Any bleeding after the menopause – usually defined as any bleeding more than 12 months after your periods have stopped – is quite common, but is always cause for visiting your doctor. One common cause is an inflammation of the lining of the womb, which is easily treated. Sometimes, bleeding can be a side-effect of Hormone Replacement Therapy (HRT). Another cause is cervical or womb polyps, growths on the womb or cervix that are usually benign. About 10% of women who experience post-menopausal bleeding, though, have womb cancer, so it’s essential to visit your doctor as soon as you notice this symptom. Another cause is a thickening of the womb lining called endometrial atrophy, which can also lead to womb cancer if left untreated.
Bleeding During Pregnancy
Around 20% of women experience some bleeding during the first few months of pregnancy . Usually, this is no cause for alarm; it is a common result of some of the normal processes of early pregnancy, such as the implantation of the fertilized egg into the uterus. Nonetheless, it is important to see your doctor or midwife if you notice bleeding during pregnancy, since it can in some cases be a sign of miscarriage or ectopic pregnancy (this is where the fertilised egg implants in the fallopian tube or some other place instead of the womb). Your doctor or midwife will talk to you about your bleeding and any other symptoms you are experiencing, may physically examine you, and will keep a close eye on you going forward.
Bleeding later on in pregnancy is also relatively common. Again, it usually has a benign explanation, but it’s always necessary to inform your doctor or midwife, since it can be a sign of a more serious complication. Minor causes can include normal cervical changes that cause bleeding (particularly after sex), vaginal infections, and ‘shows’ – the dislodging of the plug of mucus that lies in the cervix during pregnancy which can occur a few days before contractions start. More serious conditions that may be indicated include placental abruption (the separation of the placental lining from the uterus prior to delivery – this is very serious and requires urgent medical treatment), low-lying placenta (or ‘placenta praevia’ – where the placenta is attached low down on the womb, near to the cervix), and vasa praevia (in which foetal blood vessels run across the entrance to the birth canal).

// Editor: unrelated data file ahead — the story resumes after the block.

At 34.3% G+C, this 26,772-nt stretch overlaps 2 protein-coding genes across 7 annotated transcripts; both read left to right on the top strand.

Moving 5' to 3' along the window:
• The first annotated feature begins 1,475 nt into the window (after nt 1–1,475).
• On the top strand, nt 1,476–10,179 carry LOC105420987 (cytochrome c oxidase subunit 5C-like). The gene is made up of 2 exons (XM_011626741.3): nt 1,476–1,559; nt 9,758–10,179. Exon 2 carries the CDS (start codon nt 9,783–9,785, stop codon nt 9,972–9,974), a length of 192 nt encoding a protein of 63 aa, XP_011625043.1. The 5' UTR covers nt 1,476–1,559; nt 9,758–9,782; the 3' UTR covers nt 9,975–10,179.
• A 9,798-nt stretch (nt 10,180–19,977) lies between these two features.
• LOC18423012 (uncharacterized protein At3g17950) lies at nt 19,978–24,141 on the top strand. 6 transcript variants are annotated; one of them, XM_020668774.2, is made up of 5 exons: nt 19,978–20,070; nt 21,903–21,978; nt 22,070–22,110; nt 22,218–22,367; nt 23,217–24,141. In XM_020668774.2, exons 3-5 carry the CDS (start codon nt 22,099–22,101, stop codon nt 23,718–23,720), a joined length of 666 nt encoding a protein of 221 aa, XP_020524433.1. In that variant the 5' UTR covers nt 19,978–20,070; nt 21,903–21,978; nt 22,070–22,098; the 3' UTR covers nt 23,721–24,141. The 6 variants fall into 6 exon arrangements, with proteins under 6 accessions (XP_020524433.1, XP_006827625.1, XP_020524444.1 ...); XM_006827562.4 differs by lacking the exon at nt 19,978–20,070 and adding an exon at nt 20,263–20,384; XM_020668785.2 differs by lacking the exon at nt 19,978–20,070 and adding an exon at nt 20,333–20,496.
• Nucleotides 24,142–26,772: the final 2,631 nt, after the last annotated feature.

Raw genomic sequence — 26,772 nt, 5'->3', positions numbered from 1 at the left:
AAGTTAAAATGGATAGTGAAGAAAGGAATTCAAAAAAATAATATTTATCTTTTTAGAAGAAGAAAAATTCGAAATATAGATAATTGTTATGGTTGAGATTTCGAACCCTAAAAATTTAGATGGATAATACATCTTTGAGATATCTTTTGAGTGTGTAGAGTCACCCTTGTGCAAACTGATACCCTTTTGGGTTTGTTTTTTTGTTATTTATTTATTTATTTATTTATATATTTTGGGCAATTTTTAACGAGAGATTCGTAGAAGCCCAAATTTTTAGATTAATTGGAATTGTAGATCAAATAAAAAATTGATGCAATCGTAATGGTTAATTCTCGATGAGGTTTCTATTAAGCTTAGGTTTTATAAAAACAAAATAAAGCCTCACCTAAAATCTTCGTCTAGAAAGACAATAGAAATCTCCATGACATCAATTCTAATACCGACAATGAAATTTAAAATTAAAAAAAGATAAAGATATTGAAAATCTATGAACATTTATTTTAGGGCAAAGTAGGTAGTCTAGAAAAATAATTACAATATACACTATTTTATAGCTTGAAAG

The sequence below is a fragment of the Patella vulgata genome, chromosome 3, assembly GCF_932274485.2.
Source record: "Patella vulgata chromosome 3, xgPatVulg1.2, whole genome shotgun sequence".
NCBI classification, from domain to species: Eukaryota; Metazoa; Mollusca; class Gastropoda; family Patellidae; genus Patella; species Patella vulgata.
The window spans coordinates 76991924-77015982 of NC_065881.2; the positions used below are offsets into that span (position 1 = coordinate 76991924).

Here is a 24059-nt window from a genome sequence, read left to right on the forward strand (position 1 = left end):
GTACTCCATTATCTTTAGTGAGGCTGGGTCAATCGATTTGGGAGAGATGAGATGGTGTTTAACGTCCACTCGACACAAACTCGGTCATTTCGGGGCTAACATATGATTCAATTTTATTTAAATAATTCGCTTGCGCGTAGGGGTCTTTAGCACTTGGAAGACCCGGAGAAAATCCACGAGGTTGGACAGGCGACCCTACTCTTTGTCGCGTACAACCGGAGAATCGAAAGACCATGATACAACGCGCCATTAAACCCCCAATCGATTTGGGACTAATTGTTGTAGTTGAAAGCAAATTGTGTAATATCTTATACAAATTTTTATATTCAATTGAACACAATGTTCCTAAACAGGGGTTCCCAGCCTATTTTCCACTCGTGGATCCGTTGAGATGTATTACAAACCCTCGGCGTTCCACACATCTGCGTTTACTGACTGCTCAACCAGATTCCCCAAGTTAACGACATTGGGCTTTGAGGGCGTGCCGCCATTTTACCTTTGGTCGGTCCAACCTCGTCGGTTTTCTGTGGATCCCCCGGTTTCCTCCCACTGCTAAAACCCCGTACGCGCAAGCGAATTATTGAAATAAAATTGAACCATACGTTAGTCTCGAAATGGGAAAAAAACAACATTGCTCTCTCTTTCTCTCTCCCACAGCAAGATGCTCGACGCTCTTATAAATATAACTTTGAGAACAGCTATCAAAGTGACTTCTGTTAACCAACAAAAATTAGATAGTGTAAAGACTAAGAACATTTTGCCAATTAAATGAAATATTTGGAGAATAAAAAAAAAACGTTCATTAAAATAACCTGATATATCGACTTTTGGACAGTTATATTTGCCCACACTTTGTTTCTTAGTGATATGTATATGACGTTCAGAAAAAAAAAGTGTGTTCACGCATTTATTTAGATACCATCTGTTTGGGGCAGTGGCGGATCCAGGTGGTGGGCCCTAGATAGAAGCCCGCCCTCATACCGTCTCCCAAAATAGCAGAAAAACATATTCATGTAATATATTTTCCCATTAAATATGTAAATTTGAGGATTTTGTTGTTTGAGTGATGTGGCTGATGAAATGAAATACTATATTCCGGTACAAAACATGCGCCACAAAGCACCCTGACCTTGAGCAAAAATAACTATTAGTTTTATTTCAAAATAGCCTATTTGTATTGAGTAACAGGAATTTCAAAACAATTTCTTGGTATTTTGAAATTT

Seeing your Doctor
Your doctor will ask you about the nature of the bleeding, whether you are experiencing any other symptoms, and about your medical history. Your doctor may also perform a physical examination such as a pelvic examination, in which the doctor may perform visual examination of your vulva, an internal examination of the cervix and vagina using a speculum, a pap test of your cervical tissue, and a bimanual examination, in which the doctor inserts two gloved lubricated fingers into the vagina while using the other hand to press on the outside of your abdomen). If cancer or another serious condition is suspected, you may be referred to a specialist for further testing.
In many cases, you will also be referred for specialist testing (either at a specialist clinic, or in some cases by your GP), including a vaginal ultrasound (the use of inaudible sound waves to produce an image of the vagina, uterus, ovaries, cervix, and fallopian tubes), an endometrial biopsy (the microscopic examination of tissue removed from the uterus), or a hysteroscopy (a procedure in which a narrow tube is inserted into the vagina in order to provide close-up images of the womb) .
Treatment will be decided in accordance with the causes of bleeding, which will be established with the above tests. In the case of postmenopausal bleeding, for example, cervical polyps will usually need to be removed; endometrial atrophy can often be treated using creams; and if your bleeding is caused by HRT, your treatment plan may be altered. In the case of womb cancer, you will be assigned a multidisciplinary team of specialists to decide upon the best course of treatment and care for you, which may include surgery, chemotherapy, radiotherapy, and hormone therapy.